Jang Bong-sok, 5, meets Santa Claus last month at Camp Hialeah in Pusan, South Korea. The boy, deaf in both ears, underwent surgery that was hoped would restore his hearing Jan. 17.

Jang Bong-sok, 5, meets Santa Claus last month at Camp Hialeah in Pusan, South Korea. The boy, deaf in both ears, underwent surgery that was hoped would restore his hearing Jan. 17. (Yi Nam-yol / Courtesy of U.S. Army)

PYONGTAEK, South Korea — Members of the U.S. military community in Pusan, South Korea, are awaiting word on whether a deaf 5-year-old South Korean boy, who was abandoned as a toddler, will regain his hearing after undergoing surgery last Monday.

The boy, Jang Bong-sok, has lived in a home for abused or abandoned children in Pusan since he was 3, said Anthony Gray, Catholic coordinator for Camp Hialeah.

Bong-sok’s laborer father brought him there, saying his wife had abandoned him, his son and two daughters, and that he couldn’t afford to keep the boy, whose deafness was caused by a degenerative ailment, Gray said.

The home, called Isaac’s House, is run by three South Korean lay Catholics with ties to members of the U.S. military community in Pusan, including Camp Hialeah and the Pusan Storage Facility.

The home began efforts about two years ago to raise $30,000 so Bong-sok could have an operation that might restore his hearing. After learning of the effort last fall, members of the U.S. military community started fund-raising efforts of their own and eventually contributed about $5,500, Gray said.

For 3½ hours Monday, doctors at Pusan’s Dong Hwa University Hospital performed ocular implant surgery in hopes of restoring Bang-sok’s hearing.

Gray said he hoped to find out last weekend whether the surgery was successful.

Bong-sok’s survival of his harsh beginnings can be credited in large measure to the efforts of Ju Yang-suk, known to Camp Hialeah Catholics as Sister Catarina, who set right to work trying to nurse the child back to health when he was given to the home, Gray said.

Sister Catarina — whom the 20 children at Isaac’s House call oh-mo-ni, Korean for “mother” — and her sister, Ju Yong-sook, provide day-to-day care for the children, and her husband, a salesman, helps at night, tutoring them and acting much as a father would, Gray said.

The child’s “mom and dad were not educated beyond elementary school,” Gray said. “Dad is a day laborer. He tries to find work wherever he can.

“When Bong-sok was born,” said Gray, “the mom, she was very aggressive with him … Nothing seemed to sink in for him. He was non-responsive. They thought perhaps he was retarded.

“They were very uneducated and they didn’t even think that perhaps the boy was deaf and that the reason he wasn’t doing what they were telling him was that he couldn’t hear,” Gray said.

“So, she basically neglected him. She failed to feed him, she failed to physically take care of him, to nurture him. She didn’t take care of him when he was ill.” Then, said Gray, the mother left.

“With no place to go, Bong- sok’s dad heard about Catarina’s house and took the boy there,” Gray said.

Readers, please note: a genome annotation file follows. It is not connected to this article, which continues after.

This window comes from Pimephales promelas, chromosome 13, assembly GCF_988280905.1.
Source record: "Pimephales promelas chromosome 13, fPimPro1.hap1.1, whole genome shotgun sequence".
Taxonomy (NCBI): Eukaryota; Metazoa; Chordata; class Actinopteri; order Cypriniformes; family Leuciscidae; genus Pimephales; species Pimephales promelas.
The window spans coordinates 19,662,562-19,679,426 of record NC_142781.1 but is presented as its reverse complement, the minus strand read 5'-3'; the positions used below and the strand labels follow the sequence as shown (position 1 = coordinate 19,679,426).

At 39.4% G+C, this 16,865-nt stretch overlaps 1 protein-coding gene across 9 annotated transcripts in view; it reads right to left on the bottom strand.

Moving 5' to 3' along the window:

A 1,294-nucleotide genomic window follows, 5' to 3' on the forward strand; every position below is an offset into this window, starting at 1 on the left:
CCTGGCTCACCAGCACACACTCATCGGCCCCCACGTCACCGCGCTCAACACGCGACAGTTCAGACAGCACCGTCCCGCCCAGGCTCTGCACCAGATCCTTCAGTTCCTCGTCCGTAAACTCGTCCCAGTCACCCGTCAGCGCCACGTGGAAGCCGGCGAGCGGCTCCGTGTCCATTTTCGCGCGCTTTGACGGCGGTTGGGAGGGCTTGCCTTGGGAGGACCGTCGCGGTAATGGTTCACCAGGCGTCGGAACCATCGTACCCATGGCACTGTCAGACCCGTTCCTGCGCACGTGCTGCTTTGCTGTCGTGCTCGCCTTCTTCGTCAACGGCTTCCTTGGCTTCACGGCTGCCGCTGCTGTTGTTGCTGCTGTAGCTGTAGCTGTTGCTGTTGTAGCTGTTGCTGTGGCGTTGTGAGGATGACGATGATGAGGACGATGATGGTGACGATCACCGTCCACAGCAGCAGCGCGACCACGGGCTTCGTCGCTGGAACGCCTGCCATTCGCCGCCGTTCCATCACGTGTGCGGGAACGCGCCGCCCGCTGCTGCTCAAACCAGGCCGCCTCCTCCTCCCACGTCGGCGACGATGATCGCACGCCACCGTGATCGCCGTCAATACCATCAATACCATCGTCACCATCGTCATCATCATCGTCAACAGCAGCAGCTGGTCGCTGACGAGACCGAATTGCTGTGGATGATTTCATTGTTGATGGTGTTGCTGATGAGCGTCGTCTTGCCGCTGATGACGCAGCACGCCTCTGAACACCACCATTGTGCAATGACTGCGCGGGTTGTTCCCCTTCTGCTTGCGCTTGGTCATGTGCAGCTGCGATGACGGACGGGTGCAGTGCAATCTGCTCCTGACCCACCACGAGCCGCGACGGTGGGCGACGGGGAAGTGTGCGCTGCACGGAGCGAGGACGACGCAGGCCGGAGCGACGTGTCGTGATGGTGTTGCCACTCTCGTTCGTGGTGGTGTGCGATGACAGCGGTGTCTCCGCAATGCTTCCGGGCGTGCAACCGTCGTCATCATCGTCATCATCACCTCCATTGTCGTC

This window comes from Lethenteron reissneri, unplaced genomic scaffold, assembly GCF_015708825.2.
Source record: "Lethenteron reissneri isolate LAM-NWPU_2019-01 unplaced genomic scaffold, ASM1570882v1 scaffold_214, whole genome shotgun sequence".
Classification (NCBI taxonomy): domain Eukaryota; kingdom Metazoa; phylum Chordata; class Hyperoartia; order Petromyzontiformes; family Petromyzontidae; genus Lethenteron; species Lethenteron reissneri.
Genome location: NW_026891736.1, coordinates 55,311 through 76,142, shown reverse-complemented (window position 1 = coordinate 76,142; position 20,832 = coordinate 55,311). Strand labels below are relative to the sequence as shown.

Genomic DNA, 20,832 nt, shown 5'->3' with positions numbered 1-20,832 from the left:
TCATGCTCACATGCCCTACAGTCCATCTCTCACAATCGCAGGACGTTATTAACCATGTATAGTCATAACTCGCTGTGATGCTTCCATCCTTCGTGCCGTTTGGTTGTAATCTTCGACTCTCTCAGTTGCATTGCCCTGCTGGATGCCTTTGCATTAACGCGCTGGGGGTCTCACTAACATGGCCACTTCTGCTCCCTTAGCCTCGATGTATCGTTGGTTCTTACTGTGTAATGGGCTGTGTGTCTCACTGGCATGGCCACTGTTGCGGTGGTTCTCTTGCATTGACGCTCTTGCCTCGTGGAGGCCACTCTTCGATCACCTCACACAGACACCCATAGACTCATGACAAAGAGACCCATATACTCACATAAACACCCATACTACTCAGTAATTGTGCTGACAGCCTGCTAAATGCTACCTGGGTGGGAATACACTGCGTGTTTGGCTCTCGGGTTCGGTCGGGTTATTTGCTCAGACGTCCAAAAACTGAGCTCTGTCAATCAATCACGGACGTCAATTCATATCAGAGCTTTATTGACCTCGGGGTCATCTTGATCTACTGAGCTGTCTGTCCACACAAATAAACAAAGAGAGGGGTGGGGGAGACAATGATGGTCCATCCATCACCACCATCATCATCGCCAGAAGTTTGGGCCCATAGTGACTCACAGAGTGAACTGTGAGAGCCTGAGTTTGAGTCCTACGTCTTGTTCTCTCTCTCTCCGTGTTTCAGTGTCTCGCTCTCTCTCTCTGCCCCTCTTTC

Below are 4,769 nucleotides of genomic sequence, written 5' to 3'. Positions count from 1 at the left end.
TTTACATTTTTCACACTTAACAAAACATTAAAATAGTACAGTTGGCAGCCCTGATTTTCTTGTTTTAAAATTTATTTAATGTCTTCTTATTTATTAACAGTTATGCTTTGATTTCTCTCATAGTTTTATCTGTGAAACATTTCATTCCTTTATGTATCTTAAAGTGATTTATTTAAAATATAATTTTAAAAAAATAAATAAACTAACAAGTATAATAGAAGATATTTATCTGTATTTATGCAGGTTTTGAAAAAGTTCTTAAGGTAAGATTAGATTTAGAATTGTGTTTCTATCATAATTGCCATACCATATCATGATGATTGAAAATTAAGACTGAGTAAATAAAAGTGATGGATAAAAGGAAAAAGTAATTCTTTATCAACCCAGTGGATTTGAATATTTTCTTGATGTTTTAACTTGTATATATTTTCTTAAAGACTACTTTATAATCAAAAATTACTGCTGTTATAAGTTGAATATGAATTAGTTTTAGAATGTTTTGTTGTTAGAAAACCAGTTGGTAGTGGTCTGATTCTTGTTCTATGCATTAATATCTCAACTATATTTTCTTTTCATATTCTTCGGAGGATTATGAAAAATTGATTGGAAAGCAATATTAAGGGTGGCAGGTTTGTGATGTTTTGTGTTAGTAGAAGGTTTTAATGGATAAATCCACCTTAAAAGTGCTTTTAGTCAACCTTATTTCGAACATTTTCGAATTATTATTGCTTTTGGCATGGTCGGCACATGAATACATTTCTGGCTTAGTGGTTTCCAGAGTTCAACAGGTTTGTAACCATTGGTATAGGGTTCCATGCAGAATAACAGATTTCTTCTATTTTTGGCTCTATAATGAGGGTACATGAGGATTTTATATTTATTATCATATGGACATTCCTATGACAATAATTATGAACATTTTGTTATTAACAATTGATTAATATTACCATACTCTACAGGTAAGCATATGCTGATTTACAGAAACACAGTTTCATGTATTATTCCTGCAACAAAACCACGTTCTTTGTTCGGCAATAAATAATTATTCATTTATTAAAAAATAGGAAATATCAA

By then, the child was undersized and had severe health problems.

Sister Catarina “took him to the doctor as soon as the boy was brought there,” said Gray. “They had immediate needs to take care of. He had liver problems. He had kidney problems. He had a host of problems.

“And at some point during that phase, the doctors determined that the boy was deaf” in both ears, Gray said. “He was totally deaf and it was from some degenerative type of disease.”

The hospital asked $50,000 for last week’s operation and two years of rehabilitative and follow-up care, he said.

But when hospital officials learned of the home’s tight budget, the hospital cut the bill by $20,000.

Sister Catarina and her husband set up a bank account and Web site and sought donations that would fund Bong-sok’s medical help, which doctors said was needed no later than January to prevent further deterioration.

Last October, Gray appealed to fellow Catholics at Sunday Mass at Camp Hialeah’s base chapel. He set out donation boxes and, over several Sundays, people donated about $2,000.

Bong-sok’s plight also came to the attention of Sue O’Leary, management support assistant at the U.S. Army’s Pusan Storage Facility, or PSF.

“He’s a sweet little boy, just like ordinary little boy, and shy, rather shy, and very cute,” she said.

O’Leary told Bong-sok’s story at a staff meeting and, with the support of the PSF’s leadership, asked fellow employees, most of whom are Korean nationals, to donate money for the operation.

PSF employees together gave more than $1,000, O’Leary said.

Gray, after e-mailing attendees in advance, got another $500 in donations at a Christmas party at Camp Hialeah’s Pusan Pub.

Gray thinks members of the U.S. military community in Pusan have since donated another $2,000 or so directly to the Bong-sok fund that Isaac’s House set up.

The hospital went ahead with the operation, saying they’d give Sister Catarina time — a payment plan over two years — to raise the remaining sum, Gray said.

Doctors planned to keep Bong-sok under observation until Wednesday.

Gray said those wanting to contribute money to the fund for Bong-sok’s medical expenses can send an e-mail to: tonygray1@ or can phone Gray at 011-9671-1569.

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